Thousands of dollars in federal emergency funds are being put to use in Windsor-Essex to help a vulnerable group access addiction care and to tackle the associated stigmas.
Over the summer, W.E. Trans Support received $61,000 through federal emergency funding to launch a harm reduction chemical dependency program, which officially launched on Sept. 14.
“I’m going to say this could be someone’s first touchstone to recovery,” said Jayce Carver, the executive director of W.E. Trans Support.
The new program will provide approximately 25 hours of in-person counselling and groups for 36 weeks — totalling an estimated 740 service interactions.
For Carver, getting the program up and running is personal.
“I never thought when I was teaching inclusivity practices for trans-identified healthcare when it comes to addictions services, I’d ever be back in another addictions centre myself,” said Carver.
The team at the support group began writing up the application for funding after seeing the impacts of the COVID-19 pandemic and Carver’s own experience with relapse earlier this year.
Over the winter, Carver began using again and trying to hide her struggles as she worked through multiples life crises — including caring for her ailing mother.
“I had a really negative self-narrative again,” said Carver. “I’m a trans woman who stands up on stages in front of hundreds of people that talks about self-love and acceptance and internalized transphobia and combating that and I was back in a place where I believed that I was a failure.”
Carver says the LGBTQ2+ community is at higher risk of substance abuse and feels the program could help hundreds of people in Windsor-Essex.
The federal money will help to hire new counsellors and outreach workers to meet those in need where they’re at, both physically and mentally.
“There’s lots of different services in the city but, there’s nothing like this one where we’re basically meeting the client, we’re actually getting them to communicate with us what treatment they need,” said Lacie Krzmien, one of the new outreach workers at W.E Trans Support.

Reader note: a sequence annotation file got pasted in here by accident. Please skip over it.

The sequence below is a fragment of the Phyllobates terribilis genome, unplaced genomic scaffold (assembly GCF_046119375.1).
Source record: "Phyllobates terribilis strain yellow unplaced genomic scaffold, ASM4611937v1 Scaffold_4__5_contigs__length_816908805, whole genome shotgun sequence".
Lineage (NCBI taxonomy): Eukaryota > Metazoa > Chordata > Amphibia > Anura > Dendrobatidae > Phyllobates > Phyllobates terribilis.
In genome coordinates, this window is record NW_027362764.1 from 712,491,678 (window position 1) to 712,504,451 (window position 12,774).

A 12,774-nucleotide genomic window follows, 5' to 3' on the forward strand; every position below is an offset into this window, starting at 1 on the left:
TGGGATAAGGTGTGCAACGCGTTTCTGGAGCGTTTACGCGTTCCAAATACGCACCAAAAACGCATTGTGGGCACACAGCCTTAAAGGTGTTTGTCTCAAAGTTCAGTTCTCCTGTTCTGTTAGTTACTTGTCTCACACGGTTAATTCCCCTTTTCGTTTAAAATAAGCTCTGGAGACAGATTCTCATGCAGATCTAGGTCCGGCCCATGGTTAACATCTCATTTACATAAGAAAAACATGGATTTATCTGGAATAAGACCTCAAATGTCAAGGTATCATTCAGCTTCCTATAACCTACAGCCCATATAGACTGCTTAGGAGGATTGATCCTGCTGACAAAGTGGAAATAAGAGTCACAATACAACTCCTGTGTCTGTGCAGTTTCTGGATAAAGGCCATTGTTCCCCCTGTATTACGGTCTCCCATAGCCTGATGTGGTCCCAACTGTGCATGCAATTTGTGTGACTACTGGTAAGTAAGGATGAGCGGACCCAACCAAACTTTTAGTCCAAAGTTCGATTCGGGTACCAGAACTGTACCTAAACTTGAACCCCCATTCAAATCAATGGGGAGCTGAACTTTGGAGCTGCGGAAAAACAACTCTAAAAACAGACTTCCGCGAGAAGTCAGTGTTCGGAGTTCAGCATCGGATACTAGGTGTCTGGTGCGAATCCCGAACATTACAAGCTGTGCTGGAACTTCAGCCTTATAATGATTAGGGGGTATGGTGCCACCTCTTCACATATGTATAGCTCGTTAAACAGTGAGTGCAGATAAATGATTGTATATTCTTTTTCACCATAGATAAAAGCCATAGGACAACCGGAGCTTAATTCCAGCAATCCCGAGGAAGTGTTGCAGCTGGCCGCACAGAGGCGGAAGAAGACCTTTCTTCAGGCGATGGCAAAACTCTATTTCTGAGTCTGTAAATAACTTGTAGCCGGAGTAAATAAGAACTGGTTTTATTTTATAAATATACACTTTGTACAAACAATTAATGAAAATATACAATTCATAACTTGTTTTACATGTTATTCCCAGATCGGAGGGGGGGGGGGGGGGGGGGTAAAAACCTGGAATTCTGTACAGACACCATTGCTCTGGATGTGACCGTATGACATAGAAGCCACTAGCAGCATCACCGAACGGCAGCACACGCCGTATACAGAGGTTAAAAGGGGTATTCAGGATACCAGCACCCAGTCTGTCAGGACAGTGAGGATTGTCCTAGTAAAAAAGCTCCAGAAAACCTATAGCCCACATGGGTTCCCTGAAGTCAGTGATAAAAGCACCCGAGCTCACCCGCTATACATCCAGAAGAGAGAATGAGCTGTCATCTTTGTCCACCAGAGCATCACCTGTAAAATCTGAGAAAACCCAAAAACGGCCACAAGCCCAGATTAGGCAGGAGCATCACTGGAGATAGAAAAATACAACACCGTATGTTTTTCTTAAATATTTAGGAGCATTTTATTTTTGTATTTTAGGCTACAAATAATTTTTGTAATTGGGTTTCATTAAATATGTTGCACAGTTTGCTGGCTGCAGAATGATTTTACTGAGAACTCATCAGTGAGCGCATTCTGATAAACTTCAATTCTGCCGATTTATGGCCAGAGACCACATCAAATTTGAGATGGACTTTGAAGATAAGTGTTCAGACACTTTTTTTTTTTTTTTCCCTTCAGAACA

Krzmien says the opportunity to provide a safe place for the LGBTQ2+ community to access addiction care will fill a gap in substance use treatment because many within the community don’t feel comfortable accessing main stream services.
“What we can do is bridge that gap and end the stigma and let them know that there is a place for them to get treatment,” said Krzmien.
Ahead of the Sept. 14 launch, Carver said the program was already working through a waitlist as she sees the program fill a gap in addiction supports in the region.
Carver intends for the program to be individualized for each person walking through the door, to remove any shame from the equation and provide the necessary level of care on a pathway to recovery.
“It’s about building a life,” said Carver. “For me, it’s about being able to return to work, to be able to be a part of my family again, to be able to look at myself in the mirror and have some confidence again — that’s what recovery is to me.”
Carver said her mother has pulled through and she is working with her own supports to maintain her recovery.